Swami Nikhilanand, a senior disciple of Jagadguru Shree Kripalu Ji Maharaj and preacher of JKP Radha Madhav Dham, will present an enlightening kirtan and lecture series called "Great Saints of India" at Hindu Center of Flushing, April 28th - May 5th 2013.
Dates: Sun. April 28th - Sun, May 5th Times: Both Sundays, 6:30pm - 8:00pm
Monday - Saturday, 7:00pm - 8:30pm
Venue: Hindu Center of Flushing
45-52 Kissena Blvd,
Flushing, New York 11355 Phone: 718-358-6726
In this series, Shree Swami Nikhilanand Ji explains the philosophy of God realization and becoming a Saint according to the teachings of Jagadguru Shree Kripaluji Maharaj. He shares the life history of a few important Saints from the history of India and explains what we can learn from them to help us find God in this life. Some important Saints we'll learn about are: Bhak Dhruv, Bhakt Prahlad, Bhakt Sudama as well as the philosophy of how a Saint actually helps the souls. Swamiji has previously given this series at Radha Madhav Dham and at Hindu centers and temples around the country. Search 'Swami Nikhilanand Saints of India' on youtube to watch! Sample below:
(Vyasar Ganesan was born in Derry, New Hampshire, and raised in Austin. His mother is from near Delhi, and his father comes from southern India. He currently is an arts graduate of Allegheny College, having just finished a senior project in creative nonfiction. Vyasar is a blogger for Radha Madhav Dham, the main US ashram of Jagadguru Shree Kripaluji Maharaj.)
This past Sunday, Siddheshvari Deviji spoke beautifully at Radha Madhav Dham, on a clear, sunny Texas day, with the sun in the sky and lights in the hearts of the devotees. The topic of her lecture was on how "householders" can be as devotional as any sanyasi. Didiji's style of speech is very well-practiced, providing enriching spiritual context alongside entertaining and topical subjects. I'm happy to hear that she'll be staying at the mandir for another few weeks, too.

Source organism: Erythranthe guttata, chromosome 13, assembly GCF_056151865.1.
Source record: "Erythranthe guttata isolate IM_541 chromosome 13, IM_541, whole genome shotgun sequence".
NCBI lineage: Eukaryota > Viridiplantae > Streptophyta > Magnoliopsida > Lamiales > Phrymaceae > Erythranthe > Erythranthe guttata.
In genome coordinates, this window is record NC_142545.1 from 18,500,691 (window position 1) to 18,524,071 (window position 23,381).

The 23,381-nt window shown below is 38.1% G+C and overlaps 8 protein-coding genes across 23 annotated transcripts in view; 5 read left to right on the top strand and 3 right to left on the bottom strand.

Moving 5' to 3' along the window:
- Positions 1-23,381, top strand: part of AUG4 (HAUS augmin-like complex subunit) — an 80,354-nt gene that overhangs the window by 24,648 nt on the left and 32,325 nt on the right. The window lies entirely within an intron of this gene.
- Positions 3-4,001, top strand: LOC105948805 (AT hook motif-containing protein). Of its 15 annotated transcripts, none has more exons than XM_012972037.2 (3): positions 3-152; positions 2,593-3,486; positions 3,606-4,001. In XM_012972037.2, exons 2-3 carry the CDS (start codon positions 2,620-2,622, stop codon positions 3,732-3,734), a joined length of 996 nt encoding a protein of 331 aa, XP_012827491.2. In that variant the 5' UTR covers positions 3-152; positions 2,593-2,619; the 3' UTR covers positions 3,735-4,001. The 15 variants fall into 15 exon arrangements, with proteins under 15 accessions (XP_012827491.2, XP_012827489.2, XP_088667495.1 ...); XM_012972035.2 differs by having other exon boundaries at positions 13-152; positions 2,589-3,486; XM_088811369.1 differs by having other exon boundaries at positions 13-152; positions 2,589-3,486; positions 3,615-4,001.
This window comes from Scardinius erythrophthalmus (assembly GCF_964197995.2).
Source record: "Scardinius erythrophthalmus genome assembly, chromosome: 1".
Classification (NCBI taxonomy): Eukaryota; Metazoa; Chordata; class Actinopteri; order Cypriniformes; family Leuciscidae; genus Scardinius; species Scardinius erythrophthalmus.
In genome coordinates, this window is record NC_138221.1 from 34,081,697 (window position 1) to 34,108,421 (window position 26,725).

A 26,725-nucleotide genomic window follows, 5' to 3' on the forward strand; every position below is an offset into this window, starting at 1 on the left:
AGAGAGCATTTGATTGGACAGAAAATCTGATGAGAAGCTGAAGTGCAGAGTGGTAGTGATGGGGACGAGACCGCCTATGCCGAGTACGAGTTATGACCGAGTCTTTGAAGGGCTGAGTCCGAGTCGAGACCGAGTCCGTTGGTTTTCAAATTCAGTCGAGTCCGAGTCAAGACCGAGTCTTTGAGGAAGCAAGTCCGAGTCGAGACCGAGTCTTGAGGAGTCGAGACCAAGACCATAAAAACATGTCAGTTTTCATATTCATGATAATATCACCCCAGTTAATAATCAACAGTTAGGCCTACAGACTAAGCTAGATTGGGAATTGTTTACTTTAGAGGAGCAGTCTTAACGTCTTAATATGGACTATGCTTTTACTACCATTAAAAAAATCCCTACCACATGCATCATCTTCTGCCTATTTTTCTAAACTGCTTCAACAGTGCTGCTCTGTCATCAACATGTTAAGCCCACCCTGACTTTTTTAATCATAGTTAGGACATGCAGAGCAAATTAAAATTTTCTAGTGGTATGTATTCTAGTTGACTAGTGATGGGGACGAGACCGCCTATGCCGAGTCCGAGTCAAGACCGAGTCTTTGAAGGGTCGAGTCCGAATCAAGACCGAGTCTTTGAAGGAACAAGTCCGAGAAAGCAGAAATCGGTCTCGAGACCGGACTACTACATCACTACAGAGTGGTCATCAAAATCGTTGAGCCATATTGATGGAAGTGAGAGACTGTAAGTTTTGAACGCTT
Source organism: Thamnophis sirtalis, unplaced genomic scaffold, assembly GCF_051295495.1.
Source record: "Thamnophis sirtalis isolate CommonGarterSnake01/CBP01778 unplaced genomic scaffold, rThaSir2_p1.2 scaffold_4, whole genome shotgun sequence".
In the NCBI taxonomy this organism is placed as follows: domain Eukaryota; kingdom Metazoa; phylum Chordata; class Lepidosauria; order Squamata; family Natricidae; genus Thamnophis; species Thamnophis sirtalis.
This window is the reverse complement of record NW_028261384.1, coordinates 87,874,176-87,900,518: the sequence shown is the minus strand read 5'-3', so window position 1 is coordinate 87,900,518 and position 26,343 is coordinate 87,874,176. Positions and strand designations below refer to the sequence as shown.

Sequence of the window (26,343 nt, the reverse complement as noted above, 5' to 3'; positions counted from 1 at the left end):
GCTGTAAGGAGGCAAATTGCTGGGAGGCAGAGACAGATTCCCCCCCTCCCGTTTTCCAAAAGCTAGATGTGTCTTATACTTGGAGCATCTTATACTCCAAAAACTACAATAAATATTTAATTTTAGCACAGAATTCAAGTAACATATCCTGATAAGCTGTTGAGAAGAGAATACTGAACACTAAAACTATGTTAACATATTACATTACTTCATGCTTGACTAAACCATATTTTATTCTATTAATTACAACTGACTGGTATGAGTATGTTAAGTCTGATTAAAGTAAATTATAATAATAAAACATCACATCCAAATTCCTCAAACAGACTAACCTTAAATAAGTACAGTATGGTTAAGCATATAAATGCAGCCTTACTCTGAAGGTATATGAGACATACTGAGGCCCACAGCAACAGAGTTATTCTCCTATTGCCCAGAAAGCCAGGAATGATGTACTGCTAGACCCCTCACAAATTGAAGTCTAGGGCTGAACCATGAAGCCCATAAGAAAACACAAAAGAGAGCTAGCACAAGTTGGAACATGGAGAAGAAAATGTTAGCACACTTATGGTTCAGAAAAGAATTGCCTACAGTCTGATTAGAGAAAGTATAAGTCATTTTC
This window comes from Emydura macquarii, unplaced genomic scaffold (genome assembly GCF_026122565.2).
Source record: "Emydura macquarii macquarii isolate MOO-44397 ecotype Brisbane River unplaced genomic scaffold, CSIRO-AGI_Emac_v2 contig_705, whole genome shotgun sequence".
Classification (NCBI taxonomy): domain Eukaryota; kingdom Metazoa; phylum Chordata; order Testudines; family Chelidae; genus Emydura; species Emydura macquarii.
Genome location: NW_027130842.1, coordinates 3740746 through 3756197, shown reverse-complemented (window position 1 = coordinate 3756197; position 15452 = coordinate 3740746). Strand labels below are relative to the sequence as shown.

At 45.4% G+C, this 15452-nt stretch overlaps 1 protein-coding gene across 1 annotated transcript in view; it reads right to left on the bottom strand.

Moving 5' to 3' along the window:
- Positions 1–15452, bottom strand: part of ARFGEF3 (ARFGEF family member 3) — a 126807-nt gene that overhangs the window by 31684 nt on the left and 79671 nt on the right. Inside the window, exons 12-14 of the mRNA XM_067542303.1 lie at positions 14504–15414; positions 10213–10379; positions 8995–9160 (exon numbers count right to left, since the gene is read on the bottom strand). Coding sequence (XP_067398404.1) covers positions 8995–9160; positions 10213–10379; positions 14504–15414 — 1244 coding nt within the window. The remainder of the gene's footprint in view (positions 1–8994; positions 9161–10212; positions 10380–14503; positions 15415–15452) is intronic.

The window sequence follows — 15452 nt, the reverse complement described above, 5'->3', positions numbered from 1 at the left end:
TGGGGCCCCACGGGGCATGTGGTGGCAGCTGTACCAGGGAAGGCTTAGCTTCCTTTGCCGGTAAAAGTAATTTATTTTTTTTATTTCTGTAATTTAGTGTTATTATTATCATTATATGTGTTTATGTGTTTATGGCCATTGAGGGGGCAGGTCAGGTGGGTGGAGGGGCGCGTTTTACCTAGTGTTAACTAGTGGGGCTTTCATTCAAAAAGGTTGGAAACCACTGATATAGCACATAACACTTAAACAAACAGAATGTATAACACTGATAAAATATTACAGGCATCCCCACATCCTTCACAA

Her lesson, though, reminded me of another misconception that is very popular about devotion, and one not exclusive to non-Hindus. In every faith, it is stressed that God and religion come before everything else, without exception, without compromise. If we aren't thinking of Bhagwan at any given moment, we're wasting valuable time. Whatever devotional wealth we may have accrued over the course of our soul's existence can be squandered on a whim. Nothing is scarier than being made aware of how exactly little time one has to try and find God in their lifetime.
At the same time, though, we all have obligations. The scheduling of family reunions can run into dates set aside for prayer intensives or lecture series, and cause a great deal of tension. Productivity in the office can drop dramatically when employees are more focused on beloved God than filing papers. To put it roughly, the more time we spend on devotional or spiritual activities, the less we spend in the world.
Whether or not this is a good or a bad thing is purely a matter of perspective. From our fallen, worldly state, it feels like we aren't getting anything done. The bills need paying, the pipes need fixing, there are obligations and demands coming from all angles. We don't have time to sit in prayer and think about God for more than a half-second. But what Didiji's speech reminded me of is that there is another perspective that sees the time we spend searching for God in a wholly positive light. In our hearts and souls, Bhagwan sits, accounting our deeds and watching where we go in our lives. Our devotional actions are the ones that matter the most to Him, and in the end, they have to be the only ones that matter to us, too, if we're sincere in our hopes of finding Him.
Vyasar Ganesan was born in Derry, New Hampshire, and raised in Austin. His mother is from near Delhi, and his father comes from southern India. He currently is an arts graduate of Allegheny College, having just finished a senior project in creative nonfiction. Vyasar is a blogger for Radha Madhav Dham, the main US ashram of Jagadguru Shree Kripaluji Maharaj.
5/14/12 Chicago, IL 8:21 PM